These concerns led to what the sociologist Michael Schudson has referred to as the rise of the “right to know” — demands by environmental activists, consumer advocates, investigative journalists and others for measures that could force the release of information, from freedom-of-information laws to product-labelling rules.
Unfortunately, in the years since then, our faith that the resulting information would bring us control and certainty over governments and corporations has proven to be misplaced.
And that’s because not enough of us are making the kinds of decisions our political and economic systems assume we will. Whether it’s in the shopping aisle of a grocery store or on the floor of a legislature, we are making too many uninformed, irrational and unempathetic decisions.
You can see it when we elect or appoint candidates with histories of misconduct and incompetence. You can see it when we vote for parties or policies that work against our long-term or even short-term interests. And you can see it when we fail to act on everything from economic and social inequality to climate change.
There are many potential explanations for our seeming inability to make informed, rational and empathetic decisions — from partisanship and competitiveness to laziness and prejudice.
But regardless of which explanation we believe, the result is we find ourselves living in an age of information impotence. Our faith in its power is faltering, making the world even more uncertain and uncontrollable than it was in the 1970s.
It’s against this backdrop that many of us are desperately searching for other means of certainty and control. In doing so, some are spurning democracy and being seduced by the pseudo-certainty and control of fake news and political strongmen.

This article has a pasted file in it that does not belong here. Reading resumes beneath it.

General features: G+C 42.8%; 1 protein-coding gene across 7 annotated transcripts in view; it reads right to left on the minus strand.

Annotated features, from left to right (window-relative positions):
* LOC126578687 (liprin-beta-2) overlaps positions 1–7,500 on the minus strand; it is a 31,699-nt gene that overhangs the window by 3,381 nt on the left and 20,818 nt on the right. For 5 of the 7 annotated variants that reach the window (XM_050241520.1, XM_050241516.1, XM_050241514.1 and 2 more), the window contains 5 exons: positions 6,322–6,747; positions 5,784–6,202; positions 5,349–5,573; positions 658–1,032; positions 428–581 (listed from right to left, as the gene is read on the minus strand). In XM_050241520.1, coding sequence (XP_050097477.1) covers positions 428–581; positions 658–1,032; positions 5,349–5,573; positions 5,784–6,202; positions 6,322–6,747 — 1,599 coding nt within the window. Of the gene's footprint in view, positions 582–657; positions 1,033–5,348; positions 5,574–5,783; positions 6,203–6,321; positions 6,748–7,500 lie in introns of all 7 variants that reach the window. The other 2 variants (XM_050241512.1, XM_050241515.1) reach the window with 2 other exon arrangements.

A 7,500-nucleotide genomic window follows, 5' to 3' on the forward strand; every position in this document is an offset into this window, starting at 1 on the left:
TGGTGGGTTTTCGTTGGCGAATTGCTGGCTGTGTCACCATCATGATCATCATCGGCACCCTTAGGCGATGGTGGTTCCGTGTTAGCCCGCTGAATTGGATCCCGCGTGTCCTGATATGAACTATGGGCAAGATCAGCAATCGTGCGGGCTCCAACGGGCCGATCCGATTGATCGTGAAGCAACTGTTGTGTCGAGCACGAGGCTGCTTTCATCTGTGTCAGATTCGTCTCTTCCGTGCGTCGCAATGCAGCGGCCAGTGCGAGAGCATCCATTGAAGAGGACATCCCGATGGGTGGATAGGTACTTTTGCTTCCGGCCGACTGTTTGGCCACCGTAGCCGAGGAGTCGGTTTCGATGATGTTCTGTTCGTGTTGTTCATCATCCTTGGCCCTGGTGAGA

‘Truth is hard’
That’s why the Washington Post preached the gospel of information to football fans. It’s why the New York Times ran similar advertisements telling viewers about how the truth is “hard” but “more important now than ever.” And it’s why the March for Science’s pleas for “evidence-based policies” can perhaps more clearly be heard as prayers for information to matter again.
So what does this mean for anyone who cares about democracy? In part, it means we need to be doing more to teach our children how to evaluate information, as well as make informed, reasoned, empathetic decisions in both their private and public lives.
In other words, we need to be giving them the skills needed to be responsible consumers and citizens, as well as political and economic leaders.
But we also need to be doing more to make sure their decisions matter within the context of our private and public institutions. Right now, those institutions can seem impervious to public opinion and decision, whether it’s because of gerrymandering, campaign contributions or party discipline. And that means making substantial reforms to how governments and corporations have traditionally functioned.
We have little time to make these changes and restore our faith in the power of information. The problems of the present are becoming bigger by the day. And if we don’t make changes, we won’t have much of a future to look forward to.
This article is republished from The Conversation under a Creative Commons license. Read the original article here.
Wayne Crookes Professor in Environmental and Climate Journalism, University of Victoria